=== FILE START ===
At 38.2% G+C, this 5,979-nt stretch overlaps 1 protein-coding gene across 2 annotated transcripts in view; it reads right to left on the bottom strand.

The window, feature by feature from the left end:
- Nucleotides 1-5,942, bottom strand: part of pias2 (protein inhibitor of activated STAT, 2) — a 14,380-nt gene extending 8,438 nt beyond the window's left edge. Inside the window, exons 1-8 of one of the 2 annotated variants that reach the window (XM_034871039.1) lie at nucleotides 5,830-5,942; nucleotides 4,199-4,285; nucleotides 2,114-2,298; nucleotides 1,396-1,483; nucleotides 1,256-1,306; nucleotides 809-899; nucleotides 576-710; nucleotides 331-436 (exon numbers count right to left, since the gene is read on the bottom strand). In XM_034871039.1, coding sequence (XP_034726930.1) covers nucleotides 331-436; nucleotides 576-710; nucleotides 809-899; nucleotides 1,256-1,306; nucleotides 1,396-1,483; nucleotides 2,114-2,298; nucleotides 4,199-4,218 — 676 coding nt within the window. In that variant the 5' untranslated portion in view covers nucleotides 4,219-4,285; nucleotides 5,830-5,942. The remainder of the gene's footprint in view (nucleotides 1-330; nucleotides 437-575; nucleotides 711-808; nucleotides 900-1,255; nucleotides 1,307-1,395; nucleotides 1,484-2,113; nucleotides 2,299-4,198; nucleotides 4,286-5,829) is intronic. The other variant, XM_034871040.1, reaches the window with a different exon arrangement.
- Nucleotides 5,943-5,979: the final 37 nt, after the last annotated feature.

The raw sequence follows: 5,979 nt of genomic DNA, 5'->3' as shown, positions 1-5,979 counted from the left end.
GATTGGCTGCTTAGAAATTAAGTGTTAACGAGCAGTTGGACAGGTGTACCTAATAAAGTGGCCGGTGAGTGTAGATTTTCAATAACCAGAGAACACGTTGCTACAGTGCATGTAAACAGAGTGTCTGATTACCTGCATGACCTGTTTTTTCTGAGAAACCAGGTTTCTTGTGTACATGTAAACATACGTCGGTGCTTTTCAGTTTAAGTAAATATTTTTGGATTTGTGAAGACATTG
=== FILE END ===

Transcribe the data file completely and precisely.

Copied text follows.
At 38.2% G+C, this 5,979-nt stretch overlaps 1 protein-coding gene across 2 annotated transcripts in view; it reads right to left on the bottom strand.

The window, feature by feature from the left end:
- Nucleotides 1-5,942, bottom strand: part of pias2 (protein inhibitor of activated STAT, 2) — a 14,380-nt gene extending 8,438 nt beyond the window's left edge. Inside the window, exons 1-8 of one of the 2 annotated variants that reach the window (XM_034871039.1) lie at nucleotides 5,830-5,942; nucleotides 4,199-4,285; nucleotides 2,114-2,298; nucleotides 1,396-1,483; nucleotides 1,256-1,306; nucleotides 809-899; nucleotides 576-710; nucleotides 331-436 (exon numbers count right to left, since the gene is read on the bottom strand). In XM_034871039.1, coding sequence (XP_034726930.1) covers nucleotides 331-436; nucleotides 576-710; nucleotides 809-899; nucleotides 1,256-1,306; nucleotides 1,396-1,483; nucleotides 2,114-2,298; nucleotides 4,199-4,218 — 676 coding nt within the window. In that variant the 5' untranslated portion in view covers nucleotides 4,219-4,285; nucleotides 5,830-5,942. The remainder of the gene's footprint in view (nucleotides 1-330; nucleotides 437-575; nucleotides 711-808; nucleotides 900-1,255; nucleotides 1,307-1,395; nucleotides 1,484-2,113; nucleotides 2,299-4,198; nucleotides 4,286-5,829) is intronic. The other variant, XM_034871040.1, reaches the window with a different exon arrangement.
- Nucleotides 5,943-5,979: the final 37 nt, after the last annotated feature.

The raw sequence follows: 5,979 nt of genomic DNA, 5'->3' as shown, positions 1-5,979 counted from the left end.
GATTGGCTGCTTAGAAATTAAGTGTTAACGAGCAGTTGGACAGGTGTACCTAATAAAGTGGCCGGTGAGTGTAGATTTTCAATAACCAGAGAACACGTTGCTACAGTGCATGTAAACAGAGTGTCTGATTACCTGCATGACCTGTTTTTTCTGAGAAACCAGGTTTCTTGTGTACATGTAAACATACGTCGGTGCTTTTCAGTTTAAGTAAATATTTTTGGATTTGTGAAGACATTG